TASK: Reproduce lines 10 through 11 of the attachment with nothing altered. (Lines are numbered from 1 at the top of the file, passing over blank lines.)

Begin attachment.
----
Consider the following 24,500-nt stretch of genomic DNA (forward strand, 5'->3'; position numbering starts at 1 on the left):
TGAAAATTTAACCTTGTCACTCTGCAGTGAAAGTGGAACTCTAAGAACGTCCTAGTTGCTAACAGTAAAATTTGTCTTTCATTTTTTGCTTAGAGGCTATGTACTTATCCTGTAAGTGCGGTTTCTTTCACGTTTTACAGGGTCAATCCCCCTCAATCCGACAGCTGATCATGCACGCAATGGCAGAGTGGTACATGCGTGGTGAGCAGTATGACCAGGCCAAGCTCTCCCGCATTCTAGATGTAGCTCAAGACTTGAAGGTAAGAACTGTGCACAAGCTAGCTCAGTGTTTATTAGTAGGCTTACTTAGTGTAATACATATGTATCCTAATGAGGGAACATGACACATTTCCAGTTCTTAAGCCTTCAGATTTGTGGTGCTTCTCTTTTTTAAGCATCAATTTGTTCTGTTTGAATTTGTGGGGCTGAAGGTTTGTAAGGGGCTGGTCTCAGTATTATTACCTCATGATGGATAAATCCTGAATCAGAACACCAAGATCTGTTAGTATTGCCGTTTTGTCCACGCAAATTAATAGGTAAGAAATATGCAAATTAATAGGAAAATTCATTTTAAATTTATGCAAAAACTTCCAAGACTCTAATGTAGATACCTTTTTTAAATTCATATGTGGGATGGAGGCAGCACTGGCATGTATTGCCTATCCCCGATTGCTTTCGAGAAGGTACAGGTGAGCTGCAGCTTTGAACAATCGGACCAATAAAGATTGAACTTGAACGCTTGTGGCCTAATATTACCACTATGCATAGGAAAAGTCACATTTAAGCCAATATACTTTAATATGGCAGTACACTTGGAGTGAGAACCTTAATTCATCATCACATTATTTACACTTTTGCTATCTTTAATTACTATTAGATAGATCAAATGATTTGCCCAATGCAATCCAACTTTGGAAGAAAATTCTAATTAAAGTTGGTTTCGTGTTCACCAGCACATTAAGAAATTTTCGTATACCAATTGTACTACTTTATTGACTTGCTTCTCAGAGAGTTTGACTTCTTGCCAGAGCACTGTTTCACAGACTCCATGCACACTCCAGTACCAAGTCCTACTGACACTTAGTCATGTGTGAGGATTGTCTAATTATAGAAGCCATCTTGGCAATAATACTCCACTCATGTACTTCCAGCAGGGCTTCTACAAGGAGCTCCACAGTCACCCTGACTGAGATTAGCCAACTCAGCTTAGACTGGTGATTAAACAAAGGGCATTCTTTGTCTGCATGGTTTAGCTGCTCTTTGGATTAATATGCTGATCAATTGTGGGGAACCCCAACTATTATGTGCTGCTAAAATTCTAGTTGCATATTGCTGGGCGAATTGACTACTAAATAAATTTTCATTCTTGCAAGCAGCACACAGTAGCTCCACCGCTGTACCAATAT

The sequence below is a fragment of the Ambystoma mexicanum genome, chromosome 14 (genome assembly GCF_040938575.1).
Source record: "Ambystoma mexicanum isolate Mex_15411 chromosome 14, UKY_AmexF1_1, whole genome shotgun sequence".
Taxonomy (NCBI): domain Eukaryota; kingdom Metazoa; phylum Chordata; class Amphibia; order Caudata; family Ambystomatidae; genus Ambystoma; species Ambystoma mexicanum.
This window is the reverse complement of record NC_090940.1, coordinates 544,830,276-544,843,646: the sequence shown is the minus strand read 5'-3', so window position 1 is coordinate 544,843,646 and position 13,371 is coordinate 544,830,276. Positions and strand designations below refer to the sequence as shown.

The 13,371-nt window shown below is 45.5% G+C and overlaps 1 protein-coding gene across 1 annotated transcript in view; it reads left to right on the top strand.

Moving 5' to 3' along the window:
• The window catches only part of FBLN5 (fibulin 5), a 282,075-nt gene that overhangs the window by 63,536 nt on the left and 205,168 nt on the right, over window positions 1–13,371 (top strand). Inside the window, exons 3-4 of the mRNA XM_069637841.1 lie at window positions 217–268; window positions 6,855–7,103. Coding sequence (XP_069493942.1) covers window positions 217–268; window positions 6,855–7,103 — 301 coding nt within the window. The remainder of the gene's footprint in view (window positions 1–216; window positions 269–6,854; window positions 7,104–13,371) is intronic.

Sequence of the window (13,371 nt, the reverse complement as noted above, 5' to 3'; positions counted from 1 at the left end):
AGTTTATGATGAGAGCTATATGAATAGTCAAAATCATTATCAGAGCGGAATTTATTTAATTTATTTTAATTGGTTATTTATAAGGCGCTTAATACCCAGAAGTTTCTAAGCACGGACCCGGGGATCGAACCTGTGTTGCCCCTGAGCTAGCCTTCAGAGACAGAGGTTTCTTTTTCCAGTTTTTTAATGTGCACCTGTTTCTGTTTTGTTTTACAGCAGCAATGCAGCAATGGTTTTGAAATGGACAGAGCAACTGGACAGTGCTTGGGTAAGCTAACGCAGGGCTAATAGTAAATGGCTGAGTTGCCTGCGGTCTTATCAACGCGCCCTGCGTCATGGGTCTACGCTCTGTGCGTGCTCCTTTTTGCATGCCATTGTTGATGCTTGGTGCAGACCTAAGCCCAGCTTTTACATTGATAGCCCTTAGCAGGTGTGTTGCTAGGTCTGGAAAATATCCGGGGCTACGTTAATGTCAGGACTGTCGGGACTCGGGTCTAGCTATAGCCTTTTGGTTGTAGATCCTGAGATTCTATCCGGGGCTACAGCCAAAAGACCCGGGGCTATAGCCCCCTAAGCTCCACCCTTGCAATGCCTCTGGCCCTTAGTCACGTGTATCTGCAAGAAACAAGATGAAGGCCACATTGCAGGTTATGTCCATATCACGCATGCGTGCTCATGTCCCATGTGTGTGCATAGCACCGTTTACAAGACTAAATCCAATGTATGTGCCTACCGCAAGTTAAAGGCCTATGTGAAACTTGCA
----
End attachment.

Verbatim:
Sequence of the window (13,371 nt, the reverse complement as noted above, 5' to 3'; positions counted from 1 at the left end):
AGTTTATGATGAGAGCTATATGAATAGTCAAAATCATTATCAGAGCGGAATTTATTTAATTTATTTTAATTGGTTATTTATAAGGCGCTTAATACCCAGAAGTTTCTAAGCACGGACCCGGGGATCGAACCTGTGTTGCCCCTGAGCTAGCCTTCAGAGACAGAGGTTTCTTTTTCCAGTTTTTTAATGTGCACCTGTTTCTGTTTTGTTTTACAGCAGCAATGCAGCAATGGTTTTGAAATGGACAGAGCAACTGGACAGTGCTTGGGTAAGCTAACGCAGGGCTAATAGTAAATGGCTGAGTTGCCTGCGGTCTTATCAACGCGCCCTGCGTCATGGGTCTACGCTCTGTGCGTGCTCCTTTTTGCATGCCATTGTTGATGCTTGGTGCAGACCTAAGCCCAGCTTTTACATTGATAGCCCTTAGCAGGTGTGTTGCTAGGTCTGGAAAATATCCGGGGCTACGTTAATGTCAGGACTGTCGGGACTCGGGTCTAGCTATAGCCTTTTGGTTGTAGATCCTGAGATTCTATCCGGGGCTACAGCCAAAAGACCCGGGGCTATAGCCCCCTAAGCTCCACCCTTGCAATGCCTCTGGCCCTTAGTCACGTGTATCTGCAAGAAACAAGATGAAGGCCACATTGCAGGTTATGTCCATATCACGCATGCGTGCTCATGTCCCATGTGTGTGCATAGCACCGTTTACAAGACTAAATCCAATGTATGTGCCTACCGCAAGTTAAAGGCCTATGTGAAACTTGCA